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Arctic Ocean sea ice drift origin derived from artificial radionuclides

AuthorsCámara-Mor, P.; García-Orellana, Isabel; Chamizo, Elena
Issue Date2010
CitationScience of the Total Environment 408(16): 3349-3358 (2010)
AbstractSince the 1950s, nuclear weapon testing and releases from the nuclear industry have introduced anthropogenic radionuclides into the sea, and in many instances their ultimate fate are the bottom sediments. The Arctic Ocean is one of the most polluted in this respect, because, in addition to global fallout, it is impacted by regional fallout from nuclear weapon testing, and indirectly by releases from nuclear reprocessing facilities and nuclear accidents. Sea-ice formed in the shallow continental shelves incorporate sediments with variable concentrations of anthropogenic radionuclides that are transported through the Arctic Ocean and are finally released in the melting areas. In this work, we present the results of anthropogenic radionuclide analyses of sea-ice sediments (SIS) collected on five cruises from different Arctic regions and combine them with a database including prior measurements of these radionuclides in SIS. The distribution of 137Cs and 239,240Pu activities and the 240Pu/239Pu atom ratio in SIS showed geographical differences, in agreement with the two main sea ice drift patterns derived from the mean field of sea-ice motion, the Transpolar Drift and Beaufort Gyre, with the Fram Strait as the main ablation area. A direct comparison of data measured in SIS samples against those reported for the potential source regions permits identification of the regions from which sea ice incorporates sediments. The 240Pu/239Pu atom ratio in SIS may be used to discern the origin of sea ice from the Kara-Laptev Sea and the Alaskan shelf. However, if the 240Pu/239Pu atom ratio is similar to global fallout, it does not provide a unique diagnostic indicator of the source area, and in such cases, the source of SIS can be constrained with a combination of the 137Cs and 239,240Pu activities. Therefore, these anthropogenic radionuclides can be used in many instances to determine the geographical source area of sea-ice. © 2010 Elsevier B.V.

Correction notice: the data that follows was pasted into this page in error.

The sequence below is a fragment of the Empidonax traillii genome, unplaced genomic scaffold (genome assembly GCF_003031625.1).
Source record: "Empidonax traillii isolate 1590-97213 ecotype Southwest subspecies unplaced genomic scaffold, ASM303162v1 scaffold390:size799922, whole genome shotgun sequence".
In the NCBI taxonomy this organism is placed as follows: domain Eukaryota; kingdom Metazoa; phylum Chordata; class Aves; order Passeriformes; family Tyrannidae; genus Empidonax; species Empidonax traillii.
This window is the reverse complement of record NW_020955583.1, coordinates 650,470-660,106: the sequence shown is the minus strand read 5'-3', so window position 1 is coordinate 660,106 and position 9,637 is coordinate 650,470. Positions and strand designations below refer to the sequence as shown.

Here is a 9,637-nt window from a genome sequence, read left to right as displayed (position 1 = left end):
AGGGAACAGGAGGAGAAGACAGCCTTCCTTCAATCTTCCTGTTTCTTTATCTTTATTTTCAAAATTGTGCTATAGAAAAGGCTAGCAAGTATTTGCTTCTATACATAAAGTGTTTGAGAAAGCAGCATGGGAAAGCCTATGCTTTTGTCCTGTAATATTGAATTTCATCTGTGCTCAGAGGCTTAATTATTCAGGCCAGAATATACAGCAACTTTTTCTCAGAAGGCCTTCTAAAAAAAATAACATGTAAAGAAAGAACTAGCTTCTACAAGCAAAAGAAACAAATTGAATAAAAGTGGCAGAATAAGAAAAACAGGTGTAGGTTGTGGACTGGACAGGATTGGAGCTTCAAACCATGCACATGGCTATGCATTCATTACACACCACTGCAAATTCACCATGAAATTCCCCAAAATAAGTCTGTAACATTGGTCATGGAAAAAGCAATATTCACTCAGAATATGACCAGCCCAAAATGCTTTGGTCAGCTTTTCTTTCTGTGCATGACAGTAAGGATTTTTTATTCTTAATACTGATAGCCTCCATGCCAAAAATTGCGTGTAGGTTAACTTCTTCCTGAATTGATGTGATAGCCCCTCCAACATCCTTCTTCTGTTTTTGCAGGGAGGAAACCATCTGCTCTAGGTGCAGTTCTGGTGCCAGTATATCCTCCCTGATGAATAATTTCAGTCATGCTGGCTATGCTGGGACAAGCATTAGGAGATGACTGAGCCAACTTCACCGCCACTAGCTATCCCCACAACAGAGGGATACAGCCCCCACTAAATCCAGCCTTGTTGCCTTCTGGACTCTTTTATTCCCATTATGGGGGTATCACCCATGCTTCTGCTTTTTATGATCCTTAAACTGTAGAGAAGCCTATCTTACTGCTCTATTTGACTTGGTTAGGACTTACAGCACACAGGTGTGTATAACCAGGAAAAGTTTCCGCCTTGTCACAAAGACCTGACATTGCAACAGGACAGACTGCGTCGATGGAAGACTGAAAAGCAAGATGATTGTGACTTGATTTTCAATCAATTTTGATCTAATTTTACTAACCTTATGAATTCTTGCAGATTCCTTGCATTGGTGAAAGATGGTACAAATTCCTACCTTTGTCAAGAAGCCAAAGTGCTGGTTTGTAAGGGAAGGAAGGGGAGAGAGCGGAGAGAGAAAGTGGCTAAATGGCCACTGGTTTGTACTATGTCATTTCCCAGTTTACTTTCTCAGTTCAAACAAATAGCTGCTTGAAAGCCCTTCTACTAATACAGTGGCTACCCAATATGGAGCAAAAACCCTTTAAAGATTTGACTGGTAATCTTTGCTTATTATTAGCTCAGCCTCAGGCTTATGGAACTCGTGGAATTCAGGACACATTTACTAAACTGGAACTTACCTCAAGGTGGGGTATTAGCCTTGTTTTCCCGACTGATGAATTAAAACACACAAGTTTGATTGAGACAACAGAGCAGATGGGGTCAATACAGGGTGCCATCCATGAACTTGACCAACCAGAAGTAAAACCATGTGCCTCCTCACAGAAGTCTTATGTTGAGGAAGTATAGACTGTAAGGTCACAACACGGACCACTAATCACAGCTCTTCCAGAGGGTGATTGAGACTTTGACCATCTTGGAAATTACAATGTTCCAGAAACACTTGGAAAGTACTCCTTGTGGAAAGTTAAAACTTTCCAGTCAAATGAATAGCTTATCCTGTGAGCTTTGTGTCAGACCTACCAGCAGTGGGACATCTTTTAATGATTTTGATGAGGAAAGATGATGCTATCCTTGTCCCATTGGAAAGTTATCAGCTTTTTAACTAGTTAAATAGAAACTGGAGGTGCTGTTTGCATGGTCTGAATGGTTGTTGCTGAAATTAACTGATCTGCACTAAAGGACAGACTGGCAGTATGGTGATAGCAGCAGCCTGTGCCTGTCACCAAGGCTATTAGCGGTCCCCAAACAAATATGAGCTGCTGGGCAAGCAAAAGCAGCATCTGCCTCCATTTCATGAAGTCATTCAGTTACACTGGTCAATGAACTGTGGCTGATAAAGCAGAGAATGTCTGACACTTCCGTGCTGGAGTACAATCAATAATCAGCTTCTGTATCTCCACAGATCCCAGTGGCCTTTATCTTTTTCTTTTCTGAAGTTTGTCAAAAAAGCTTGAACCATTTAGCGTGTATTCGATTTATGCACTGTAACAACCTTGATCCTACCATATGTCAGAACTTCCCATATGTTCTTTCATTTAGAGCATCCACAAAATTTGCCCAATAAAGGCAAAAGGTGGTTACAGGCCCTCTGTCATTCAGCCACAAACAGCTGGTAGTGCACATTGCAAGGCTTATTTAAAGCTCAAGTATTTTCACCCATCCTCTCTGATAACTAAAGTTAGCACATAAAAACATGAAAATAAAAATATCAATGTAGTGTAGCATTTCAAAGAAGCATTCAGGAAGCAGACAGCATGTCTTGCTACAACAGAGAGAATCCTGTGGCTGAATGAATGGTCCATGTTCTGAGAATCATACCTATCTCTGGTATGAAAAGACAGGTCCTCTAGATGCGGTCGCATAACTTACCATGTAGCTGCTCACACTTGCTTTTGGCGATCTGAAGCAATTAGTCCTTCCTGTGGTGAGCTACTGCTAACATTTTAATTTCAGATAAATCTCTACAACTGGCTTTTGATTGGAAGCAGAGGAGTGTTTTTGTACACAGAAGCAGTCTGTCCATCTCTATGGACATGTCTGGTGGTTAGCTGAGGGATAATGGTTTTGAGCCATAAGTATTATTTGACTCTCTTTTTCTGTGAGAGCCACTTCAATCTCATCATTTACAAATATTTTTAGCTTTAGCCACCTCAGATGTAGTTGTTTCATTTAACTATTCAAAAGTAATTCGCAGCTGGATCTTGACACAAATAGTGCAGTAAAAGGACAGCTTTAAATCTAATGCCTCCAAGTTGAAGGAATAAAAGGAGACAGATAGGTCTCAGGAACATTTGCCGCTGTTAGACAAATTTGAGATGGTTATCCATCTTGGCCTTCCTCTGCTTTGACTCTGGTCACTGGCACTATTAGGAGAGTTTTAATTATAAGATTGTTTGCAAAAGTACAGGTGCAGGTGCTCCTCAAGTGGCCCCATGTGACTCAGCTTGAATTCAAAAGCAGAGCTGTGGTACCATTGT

Identifiersdoi: 10.1016/j.scitotenv.2010.03.041
issn: 0048-9697
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